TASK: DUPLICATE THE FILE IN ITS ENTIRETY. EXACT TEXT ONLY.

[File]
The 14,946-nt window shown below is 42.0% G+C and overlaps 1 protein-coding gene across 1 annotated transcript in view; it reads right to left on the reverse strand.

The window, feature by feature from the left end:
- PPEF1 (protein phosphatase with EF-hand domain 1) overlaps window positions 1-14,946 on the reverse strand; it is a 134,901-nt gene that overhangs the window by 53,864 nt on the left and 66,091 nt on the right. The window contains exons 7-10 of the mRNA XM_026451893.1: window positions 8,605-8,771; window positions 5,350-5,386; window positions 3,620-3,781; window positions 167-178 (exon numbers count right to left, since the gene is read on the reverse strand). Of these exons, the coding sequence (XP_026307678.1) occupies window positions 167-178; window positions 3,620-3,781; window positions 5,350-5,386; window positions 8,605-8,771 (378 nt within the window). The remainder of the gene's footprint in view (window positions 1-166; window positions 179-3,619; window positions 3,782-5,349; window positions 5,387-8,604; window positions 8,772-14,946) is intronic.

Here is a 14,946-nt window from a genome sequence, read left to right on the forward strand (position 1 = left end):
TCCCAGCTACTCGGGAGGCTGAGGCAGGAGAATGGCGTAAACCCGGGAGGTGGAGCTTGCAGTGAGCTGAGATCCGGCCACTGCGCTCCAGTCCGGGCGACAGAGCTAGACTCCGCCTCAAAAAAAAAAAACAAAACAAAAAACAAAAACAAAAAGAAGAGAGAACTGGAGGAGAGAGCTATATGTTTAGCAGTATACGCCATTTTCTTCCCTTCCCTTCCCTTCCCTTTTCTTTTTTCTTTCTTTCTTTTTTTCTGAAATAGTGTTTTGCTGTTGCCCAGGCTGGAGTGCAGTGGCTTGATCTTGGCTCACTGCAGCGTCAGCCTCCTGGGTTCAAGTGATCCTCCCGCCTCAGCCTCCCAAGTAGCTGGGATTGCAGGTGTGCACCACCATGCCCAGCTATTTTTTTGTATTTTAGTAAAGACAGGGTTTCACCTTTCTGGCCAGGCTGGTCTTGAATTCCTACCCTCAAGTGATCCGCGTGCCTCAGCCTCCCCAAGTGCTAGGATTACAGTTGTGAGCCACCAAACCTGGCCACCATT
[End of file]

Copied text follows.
The 14,946-nt window shown below is 42.0% G+C and overlaps 1 protein-coding gene across 1 annotated transcript in view; it reads right to left on the reverse strand.

The window, feature by feature from the left end:
- PPEF1 (protein phosphatase with EF-hand domain 1) overlaps window positions 1-14,946 on the reverse strand; it is a 134,901-nt gene that overhangs the window by 53,864 nt on the left and 66,091 nt on the right. The window contains exons 7-10 of the mRNA XM_026451893.1: window positions 8,605-8,771; window positions 5,350-5,386; window positions 3,620-3,781; window positions 167-178 (exon numbers count right to left, since the gene is read on the reverse strand). Of these exons, the coding sequence (XP_026307678.1) occupies window positions 167-178; window positions 3,620-3,781; window positions 5,350-5,386; window positions 8,605-8,771 (378 nt within the window). The remainder of the gene's footprint in view (window positions 1-166; window positions 179-3,619; window positions 3,782-5,349; window positions 5,387-8,604; window positions 8,772-14,946) is intronic.

Here is a 14,946-nt window from a genome sequence, read left to right on the forward strand (position 1 = left end):
TCCCAGCTACTCGGGAGGCTGAGGCAGGAGAATGGCGTAAACCCGGGAGGTGGAGCTTGCAGTGAGCTGAGATCCGGCCACTGCGCTCCAGTCCGGGCGACAGAGCTAGACTCCGCCTCAAAAAAAAAAAACAAAACAAAAAACAAAAACAAAAAGAAGAGAGAACTGGAGGAGAGAGCTATATGTTTAGCAGTATACGCCATTTTCTTCCCTTCCCTTCCCTTCCCTTTTCTTTTTTCTTTCTTTCTTTTTTTCTGAAATAGTGTTTTGCTGTTGCCCAGGCTGGAGTGCAGTGGCTTGATCTTGGCTCACTGCAGCGTCAGCCTCCTGGGTTCAAGTGATCCTCCCGCCTCAGCCTCCCAAGTAGCTGGGATTGCAGGTGTGCACCACCATGCCCAGCTATTTTTTTGTATTTTAGTAAAGACAGGGTTTCACCTTTCTGGCCAGGCTGGTCTTGAATTCCTACCCTCAAGTGATCCGCGTGCCTCAGCCTCCCCAAGTGCTAGGATTACAGTTGTGAGCCACCAAACCTGGCCACCATT